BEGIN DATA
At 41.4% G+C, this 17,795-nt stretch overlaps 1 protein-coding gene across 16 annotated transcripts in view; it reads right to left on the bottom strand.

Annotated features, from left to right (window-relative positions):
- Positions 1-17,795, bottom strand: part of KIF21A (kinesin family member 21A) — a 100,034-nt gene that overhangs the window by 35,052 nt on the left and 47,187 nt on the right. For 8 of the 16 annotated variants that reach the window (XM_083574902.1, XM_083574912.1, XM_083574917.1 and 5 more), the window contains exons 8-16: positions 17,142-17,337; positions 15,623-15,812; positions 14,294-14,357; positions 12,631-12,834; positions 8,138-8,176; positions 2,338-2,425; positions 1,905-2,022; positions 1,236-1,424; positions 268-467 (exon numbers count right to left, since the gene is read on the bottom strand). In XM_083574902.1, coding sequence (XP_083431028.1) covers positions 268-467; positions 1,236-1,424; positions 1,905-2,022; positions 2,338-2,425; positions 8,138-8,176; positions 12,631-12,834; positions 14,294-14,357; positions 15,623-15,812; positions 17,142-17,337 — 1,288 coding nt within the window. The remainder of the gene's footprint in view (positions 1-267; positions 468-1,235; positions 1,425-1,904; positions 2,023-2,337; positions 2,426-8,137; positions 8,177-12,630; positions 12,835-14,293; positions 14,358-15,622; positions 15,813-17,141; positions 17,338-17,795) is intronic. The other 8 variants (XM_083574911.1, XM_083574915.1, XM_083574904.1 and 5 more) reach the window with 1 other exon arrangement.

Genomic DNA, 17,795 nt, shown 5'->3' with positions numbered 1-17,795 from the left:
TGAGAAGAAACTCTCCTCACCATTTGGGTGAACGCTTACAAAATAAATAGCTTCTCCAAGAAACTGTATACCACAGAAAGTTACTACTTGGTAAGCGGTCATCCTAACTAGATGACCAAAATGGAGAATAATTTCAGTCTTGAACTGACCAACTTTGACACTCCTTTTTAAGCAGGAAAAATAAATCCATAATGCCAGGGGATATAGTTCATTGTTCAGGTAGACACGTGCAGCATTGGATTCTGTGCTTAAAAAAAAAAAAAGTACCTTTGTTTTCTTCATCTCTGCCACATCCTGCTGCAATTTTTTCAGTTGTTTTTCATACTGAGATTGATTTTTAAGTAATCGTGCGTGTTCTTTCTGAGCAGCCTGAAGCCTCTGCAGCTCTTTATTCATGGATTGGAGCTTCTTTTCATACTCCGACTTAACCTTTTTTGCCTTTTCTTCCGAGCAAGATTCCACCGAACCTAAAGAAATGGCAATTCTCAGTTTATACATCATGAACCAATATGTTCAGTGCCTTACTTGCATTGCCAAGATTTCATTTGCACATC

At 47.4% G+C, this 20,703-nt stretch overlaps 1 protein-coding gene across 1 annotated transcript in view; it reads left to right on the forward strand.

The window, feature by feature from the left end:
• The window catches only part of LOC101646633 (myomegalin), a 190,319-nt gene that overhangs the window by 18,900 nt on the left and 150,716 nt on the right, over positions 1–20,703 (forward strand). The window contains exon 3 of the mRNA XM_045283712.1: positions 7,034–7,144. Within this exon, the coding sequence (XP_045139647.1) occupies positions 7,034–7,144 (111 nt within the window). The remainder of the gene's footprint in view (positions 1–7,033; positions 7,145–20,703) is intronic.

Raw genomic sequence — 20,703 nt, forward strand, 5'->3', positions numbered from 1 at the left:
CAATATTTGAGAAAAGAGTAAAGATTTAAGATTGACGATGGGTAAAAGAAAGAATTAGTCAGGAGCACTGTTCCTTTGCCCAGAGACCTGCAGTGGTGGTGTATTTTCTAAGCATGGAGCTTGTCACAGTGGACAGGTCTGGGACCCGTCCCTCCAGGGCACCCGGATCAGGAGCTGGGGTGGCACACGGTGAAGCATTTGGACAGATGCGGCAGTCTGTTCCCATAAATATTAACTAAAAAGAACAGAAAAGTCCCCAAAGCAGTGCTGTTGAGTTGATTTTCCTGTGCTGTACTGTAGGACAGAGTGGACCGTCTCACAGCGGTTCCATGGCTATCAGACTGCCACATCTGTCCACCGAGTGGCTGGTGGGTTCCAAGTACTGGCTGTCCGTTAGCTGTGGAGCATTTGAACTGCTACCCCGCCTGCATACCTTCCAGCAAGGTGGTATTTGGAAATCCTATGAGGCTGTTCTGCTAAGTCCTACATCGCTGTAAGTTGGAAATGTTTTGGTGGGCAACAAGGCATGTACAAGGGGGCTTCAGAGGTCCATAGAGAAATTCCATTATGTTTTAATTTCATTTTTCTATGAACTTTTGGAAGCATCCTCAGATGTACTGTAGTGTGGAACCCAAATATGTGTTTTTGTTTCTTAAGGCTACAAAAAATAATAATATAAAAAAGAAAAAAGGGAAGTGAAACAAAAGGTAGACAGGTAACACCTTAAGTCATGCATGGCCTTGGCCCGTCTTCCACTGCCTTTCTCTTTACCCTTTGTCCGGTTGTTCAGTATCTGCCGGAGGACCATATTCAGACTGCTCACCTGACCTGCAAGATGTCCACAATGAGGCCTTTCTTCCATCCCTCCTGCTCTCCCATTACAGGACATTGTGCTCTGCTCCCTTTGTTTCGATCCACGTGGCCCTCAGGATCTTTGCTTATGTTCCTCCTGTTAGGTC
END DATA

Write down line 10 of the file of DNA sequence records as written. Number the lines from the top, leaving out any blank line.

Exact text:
CAATATTTGAGAAAAGAGTAAAGATTTAAGATTGACGATGGGTAAAAGAAAGAATTAGTCAGGAGCACTGTTCCTTTGCCCAGAGACCTGCAGTGGTGGTGTATTTTCTAAGCATGGAGCTTGTCACAGTGGACAGGTCTGGGACCCGTCCCTCCAGGGCACCCGGATCAGGAGCTGGGGTGGCACACGGTGAAGCATTTGGACAGATGCGGCAGTCTGTTCCCATAAATATTAACTAAAAAGAACAGAAAAGTCCCCAAAGCAGTGCTGTTGAGTTGATTTTCCTGTGCTGTACTGTAGGACAGAGTGGACCGTCTCACAGCGGTTCCATGGCTATCAGACTGCCACATCTGTCCACCGAGTGGCTGGTGGGTTCCAAGTACTGGCTGTCCGTTAGCTGTGGAGCATTTGAACTGCTACCCCGCCTGCATACCTTCCAGCAAGGTGGTATTTGGAAATCCTATGAGGCTGTTCTGCTAAGTCCTACATCGCTGTAAGTTGGAAATGTTTTGGTGGGCAACAAGGCATGTACAAGGGGGCTTCAGAGGTCCATAGAGAAATTCCATTATGTTTTAATTTCATTTTTCTATGAACTTTTGGAAGCATCCTCAGATGTACTGTAGTGTGGAACCCAAATATGTGTTTTTGTTTCTTAAGGCTACAAAAAATAATAATATAAAAAAGAAAAAAGGGAAGTGAAACAAAAGGTAGACAGGTAACACCTTAAGTCATGCATGGCCTTGGCCCGTCTTCCACTGCCTTTCTCTTTACCCTTTGTCCGGTTGTTCAGTATCTGCCGGAGGACCATATTCAGACTGCTCACCTGACCTGCAAGATGTCCACAATGAGGCCTTTCTTCCATCCCTCCTGCTCTCCCATTACAGGACATTGTGCTCTGCTCCCTTTGTTTCGATCCACGTGGCCCTCAGGATCTTTGCTTATGTTCCTCCTGTTAGGTC